Best practice - how to delete and archive pages

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Many of our editors feel uneasiness when deleting pages in EPi and instead choose to unpublish them. The reason is partly that editors do not know if they will reuse the files in the future, partly that they want the ability to see what they have previously published. With time this makes the tree completely full of unnecessary old material that clutters the tree.

I would like the editors to feel completely confident when deleting pages and be sure that they can find their old stuffi.

Any ideas how this can be achieved? I´m thinking of something like a connection to some kind of archive that that regularly and automatic makes copies of the site.

#190197
Apr 04, 2018 17:27
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Possible suggestions

  • Make a copy of the website in the pages tree and then hook in to the episerver events for content. You could then hook in to the deleting event and then instead of deleting cancel and move it instead.
  • Or alternatively create a scheduled job that runs say every hours and duplicates your site (That could be intensive if you have a large site structure)
  • Alternatively you could look at actually modifying the tree such as https://tedgustaf.com/blog/2013/hide-pages-in-the-page-tree-in-episerver-7/ and maybe leaving them unpublished but hiding them from the tree menu, then add an option to the users options or in to the Episerver UI to toggle this or just show unpublished pages to admins rather than editors, then it's part of an approval sequence to unpublish pages. This means no work in moving things but will result in a cleaner UI as most of the time editors will only see correct pages.
#190222
Apr 05, 2018 10:24
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Thanks for great answers. You got me thinking - since we have loads and loads of pages I think we really need to get rid of the unnecessary pages from EPi. So I guess hiding them or move them to a (hidden) archive folder is not an option in the long run.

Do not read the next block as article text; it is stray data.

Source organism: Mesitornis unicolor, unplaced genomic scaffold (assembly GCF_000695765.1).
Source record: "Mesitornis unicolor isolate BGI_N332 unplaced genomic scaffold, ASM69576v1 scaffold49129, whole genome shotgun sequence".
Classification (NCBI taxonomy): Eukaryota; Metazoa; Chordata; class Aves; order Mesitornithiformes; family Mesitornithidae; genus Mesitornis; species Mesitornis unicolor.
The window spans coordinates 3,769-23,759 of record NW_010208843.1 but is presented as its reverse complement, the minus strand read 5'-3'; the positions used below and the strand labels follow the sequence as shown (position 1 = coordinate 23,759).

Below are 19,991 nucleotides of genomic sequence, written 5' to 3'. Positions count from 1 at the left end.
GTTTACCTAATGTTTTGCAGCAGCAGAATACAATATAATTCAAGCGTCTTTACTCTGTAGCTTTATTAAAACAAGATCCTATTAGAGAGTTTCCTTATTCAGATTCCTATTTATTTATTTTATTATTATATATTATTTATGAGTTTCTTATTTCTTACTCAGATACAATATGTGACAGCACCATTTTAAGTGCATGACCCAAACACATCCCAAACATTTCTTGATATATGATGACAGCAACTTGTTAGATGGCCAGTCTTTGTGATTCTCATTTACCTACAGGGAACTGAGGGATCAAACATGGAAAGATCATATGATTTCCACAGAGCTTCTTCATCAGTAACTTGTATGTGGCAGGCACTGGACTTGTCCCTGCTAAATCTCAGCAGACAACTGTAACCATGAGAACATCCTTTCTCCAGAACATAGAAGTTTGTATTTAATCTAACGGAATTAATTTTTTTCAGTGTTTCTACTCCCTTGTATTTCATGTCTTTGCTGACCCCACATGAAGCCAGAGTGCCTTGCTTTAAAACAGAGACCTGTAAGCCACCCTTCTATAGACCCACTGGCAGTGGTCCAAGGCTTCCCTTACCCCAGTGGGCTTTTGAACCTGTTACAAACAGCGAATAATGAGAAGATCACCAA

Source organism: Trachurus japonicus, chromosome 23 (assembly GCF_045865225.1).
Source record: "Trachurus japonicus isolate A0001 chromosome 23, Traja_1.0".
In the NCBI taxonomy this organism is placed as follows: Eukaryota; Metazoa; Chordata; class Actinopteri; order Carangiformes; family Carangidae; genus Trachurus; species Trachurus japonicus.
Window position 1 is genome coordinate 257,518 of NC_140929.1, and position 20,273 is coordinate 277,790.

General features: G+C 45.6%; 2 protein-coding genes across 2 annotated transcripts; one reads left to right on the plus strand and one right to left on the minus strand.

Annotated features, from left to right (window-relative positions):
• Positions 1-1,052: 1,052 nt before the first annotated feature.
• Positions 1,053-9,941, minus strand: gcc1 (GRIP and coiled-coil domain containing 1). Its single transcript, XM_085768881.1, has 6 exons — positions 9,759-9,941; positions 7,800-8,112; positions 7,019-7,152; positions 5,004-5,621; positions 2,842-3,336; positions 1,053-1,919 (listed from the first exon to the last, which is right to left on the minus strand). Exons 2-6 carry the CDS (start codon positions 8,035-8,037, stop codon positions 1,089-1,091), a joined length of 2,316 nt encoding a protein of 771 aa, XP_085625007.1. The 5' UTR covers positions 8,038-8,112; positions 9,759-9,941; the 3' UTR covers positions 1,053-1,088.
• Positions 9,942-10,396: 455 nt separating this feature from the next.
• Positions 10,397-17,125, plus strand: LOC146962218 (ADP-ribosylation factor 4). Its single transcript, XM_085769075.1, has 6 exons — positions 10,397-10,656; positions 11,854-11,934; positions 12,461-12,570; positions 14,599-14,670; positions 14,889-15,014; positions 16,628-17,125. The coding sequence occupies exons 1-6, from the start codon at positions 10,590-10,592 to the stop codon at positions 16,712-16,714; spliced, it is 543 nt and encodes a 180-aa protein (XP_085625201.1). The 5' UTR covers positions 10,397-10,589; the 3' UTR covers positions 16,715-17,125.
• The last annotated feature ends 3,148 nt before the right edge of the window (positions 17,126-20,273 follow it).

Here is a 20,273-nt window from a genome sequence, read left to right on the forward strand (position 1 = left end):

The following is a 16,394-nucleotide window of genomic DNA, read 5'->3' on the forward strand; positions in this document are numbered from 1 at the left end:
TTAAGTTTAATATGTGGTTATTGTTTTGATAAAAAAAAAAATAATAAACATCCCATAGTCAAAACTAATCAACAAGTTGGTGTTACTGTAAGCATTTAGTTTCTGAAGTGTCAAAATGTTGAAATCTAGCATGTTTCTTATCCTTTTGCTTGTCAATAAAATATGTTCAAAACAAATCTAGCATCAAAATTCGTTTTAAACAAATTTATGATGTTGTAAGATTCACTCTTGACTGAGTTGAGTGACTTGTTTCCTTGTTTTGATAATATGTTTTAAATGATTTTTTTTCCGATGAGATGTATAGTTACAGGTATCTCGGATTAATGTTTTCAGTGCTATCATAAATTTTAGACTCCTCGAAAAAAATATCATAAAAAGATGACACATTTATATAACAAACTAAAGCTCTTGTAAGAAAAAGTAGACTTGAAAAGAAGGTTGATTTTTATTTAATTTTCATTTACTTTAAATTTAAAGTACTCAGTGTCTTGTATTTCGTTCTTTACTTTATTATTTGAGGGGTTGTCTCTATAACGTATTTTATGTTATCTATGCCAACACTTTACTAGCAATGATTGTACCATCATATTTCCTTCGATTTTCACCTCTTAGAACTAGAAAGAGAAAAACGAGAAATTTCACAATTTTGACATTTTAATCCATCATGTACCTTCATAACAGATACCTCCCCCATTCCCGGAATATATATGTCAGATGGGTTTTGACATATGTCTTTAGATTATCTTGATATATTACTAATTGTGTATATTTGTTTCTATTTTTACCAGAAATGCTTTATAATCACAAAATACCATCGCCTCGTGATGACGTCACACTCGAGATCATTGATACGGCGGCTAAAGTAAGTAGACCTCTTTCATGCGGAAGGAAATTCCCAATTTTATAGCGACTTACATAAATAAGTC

Maybe another approach could be to have a url-crawler (outside EPi) to save all html pages or at least make images of them. Like the Wayback Machine or similar. Is it someone "out there" that faces the same problems?

#190228
Apr 05, 2018 14:07
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You could do but I guess it depends how complex your data structure/block strucutre is to how easy it would be to restore these. What I would probably do is create another episerver site off another domain/server and then take daily backups of the databases. Then if you needed to get access to a specific version of the content you could for any day, this would also allow you to use the admin import/export tool to export those pages and automatically pull them and any associated media/blocks back in to the current solution. If you wanted to go furthur you could create an admin plugin which lists these backups and allows auto restoration of a specific one by executing a powershell script or something. If you're on the DXC this may be difficult but if you control them it's something you can definately do.

If you don't have the DXC you could always programatically hook in to the import/export feature of episerver and just generate an export of the site tree that could be used for re-importing too. I think it really depends on if you want editors/admins to self action this feaure or if it's something you want to do.

#190230
Apr 05, 2018 14:25
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Also the import export tool generate a very readable file so maybe using this and then creating a simple viewer would allow you to programatically export these files and import them as needed. Lots of ideas :-)

#190231
Apr 05, 2018 14:26
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  • Make sure you assign responsibility for content maintenance to someone as a regular part of their job. They should have clear processes for dealing with out-of-date, irrelevant, and poorly performing content, and have the authority to get it done.
  • Get buy-in from senior stakeholders on the definitions of archiving and deleting content for your company. For example, the chief information office of the Canadian government distinguishes between three types of web content:

    • Current content: Information that is up-to-date, relevant, and required.
    • Archived content: Information that is no longer current but is retained online for reference or to provide a context to current content.
    • Legacy (or deleted) content: Information that has been revised or supplanted and that has been deleted from the site and moved into a “corporate repository”.
  • Be clear on your company’s legal and technology requirements around archiving and deleting website content.
#215935
Edited, Jan 23, 2020 18:51
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